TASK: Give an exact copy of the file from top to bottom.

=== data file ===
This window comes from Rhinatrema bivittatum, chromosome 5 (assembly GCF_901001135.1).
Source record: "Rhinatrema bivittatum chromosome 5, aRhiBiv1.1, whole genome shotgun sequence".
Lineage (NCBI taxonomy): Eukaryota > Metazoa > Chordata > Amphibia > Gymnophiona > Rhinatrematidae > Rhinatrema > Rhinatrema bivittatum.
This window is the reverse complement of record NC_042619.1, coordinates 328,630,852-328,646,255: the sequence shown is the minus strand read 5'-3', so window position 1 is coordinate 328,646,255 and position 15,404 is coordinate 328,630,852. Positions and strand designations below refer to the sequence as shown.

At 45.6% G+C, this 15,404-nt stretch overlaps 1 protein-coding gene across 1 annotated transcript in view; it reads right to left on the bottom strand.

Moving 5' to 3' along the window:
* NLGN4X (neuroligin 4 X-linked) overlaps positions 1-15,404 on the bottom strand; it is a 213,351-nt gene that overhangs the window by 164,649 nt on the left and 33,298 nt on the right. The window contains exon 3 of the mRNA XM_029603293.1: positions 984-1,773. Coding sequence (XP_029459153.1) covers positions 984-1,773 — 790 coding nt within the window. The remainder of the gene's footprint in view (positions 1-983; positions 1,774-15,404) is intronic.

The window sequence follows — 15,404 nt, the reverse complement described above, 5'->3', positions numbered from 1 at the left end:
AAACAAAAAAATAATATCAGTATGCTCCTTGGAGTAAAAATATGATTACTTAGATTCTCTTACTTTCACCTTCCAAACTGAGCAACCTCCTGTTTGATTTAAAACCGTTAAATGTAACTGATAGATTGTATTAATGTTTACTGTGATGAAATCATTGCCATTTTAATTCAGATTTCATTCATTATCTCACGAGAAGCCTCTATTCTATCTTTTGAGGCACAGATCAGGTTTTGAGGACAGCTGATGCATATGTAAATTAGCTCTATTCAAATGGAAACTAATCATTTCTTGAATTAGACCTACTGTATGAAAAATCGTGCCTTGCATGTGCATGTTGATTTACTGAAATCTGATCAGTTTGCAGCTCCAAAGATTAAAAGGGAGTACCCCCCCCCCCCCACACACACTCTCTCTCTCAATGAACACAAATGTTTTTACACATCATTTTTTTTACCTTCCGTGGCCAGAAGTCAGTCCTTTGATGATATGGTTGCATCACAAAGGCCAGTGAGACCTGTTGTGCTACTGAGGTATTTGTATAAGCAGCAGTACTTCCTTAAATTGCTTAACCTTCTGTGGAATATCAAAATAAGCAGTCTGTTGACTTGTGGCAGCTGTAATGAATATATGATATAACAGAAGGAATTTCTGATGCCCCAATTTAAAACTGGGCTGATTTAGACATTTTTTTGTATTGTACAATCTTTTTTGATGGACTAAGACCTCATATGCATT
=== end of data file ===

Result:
This window comes from Rhinatrema bivittatum, chromosome 5 (assembly GCF_901001135.1).
Source record: "Rhinatrema bivittatum chromosome 5, aRhiBiv1.1, whole genome shotgun sequence".
Lineage (NCBI taxonomy): Eukaryota > Metazoa > Chordata > Amphibia > Gymnophiona > Rhinatrematidae > Rhinatrema > Rhinatrema bivittatum.
This window is the reverse complement of record NC_042619.1, coordinates 328,630,852-328,646,255: the sequence shown is the minus strand read 5'-3', so window position 1 is coordinate 328,646,255 and position 15,404 is coordinate 328,630,852. Positions and strand designations below refer to the sequence as shown.

At 45.6% G+C, this 15,404-nt stretch overlaps 1 protein-coding gene across 1 annotated transcript in view; it reads right to left on the bottom strand.

Moving 5' to 3' along the window:
* NLGN4X (neuroligin 4 X-linked) overlaps positions 1-15,404 on the bottom strand; it is a 213,351-nt gene that overhangs the window by 164,649 nt on the left and 33,298 nt on the right. The window contains exon 3 of the mRNA XM_029603293.1: positions 984-1,773. Coding sequence (XP_029459153.1) covers positions 984-1,773 — 790 coding nt within the window. The remainder of the gene's footprint in view (positions 1-983; positions 1,774-15,404) is intronic.

The window sequence follows — 15,404 nt, the reverse complement described above, 5'->3', positions numbered from 1 at the left end:
AAACAAAAAAATAATATCAGTATGCTCCTTGGAGTAAAAATATGATTACTTAGATTCTCTTACTTTCACCTTCCAAACTGAGCAACCTCCTGTTTGATTTAAAACCGTTAAATGTAACTGATAGATTGTATTAATGTTTACTGTGATGAAATCATTGCCATTTTAATTCAGATTTCATTCATTATCTCACGAGAAGCCTCTATTCTATCTTTTGAGGCACAGATCAGGTTTTGAGGACAGCTGATGCATATGTAAATTAGCTCTATTCAAATGGAAACTAATCATTTCTTGAATTAGACCTACTGTATGAAAAATCGTGCCTTGCATGTGCATGTTGATTTACTGAAATCTGATCAGTTTGCAGCTCCAAAGATTAAAAGGGAGTACCCCCCCCCCCCCACACACACTCTCTCTCTCAATGAACACAAATGTTTTTACACATCATTTTTTTTACCTTCCGTGGCCAGAAGTCAGTCCTTTGATGATATGGTTGCATCACAAAGGCCAGTGAGACCTGTTGTGCTACTGAGGTATTTGTATAAGCAGCAGTACTTCCTTAAATTGCTTAACCTTCTGTGGAATATCAAAATAAGCAGTCTGTTGACTTGTGGCAGCTGTAATGAATATATGATATAACAGAAGGAATTTCTGATGCCCCAATTTAAAACTGGGCTGATTTAGACATTTTTTTGTATTGTACAATCTTTTTTGATGGACTAAGACCTCATATGCATT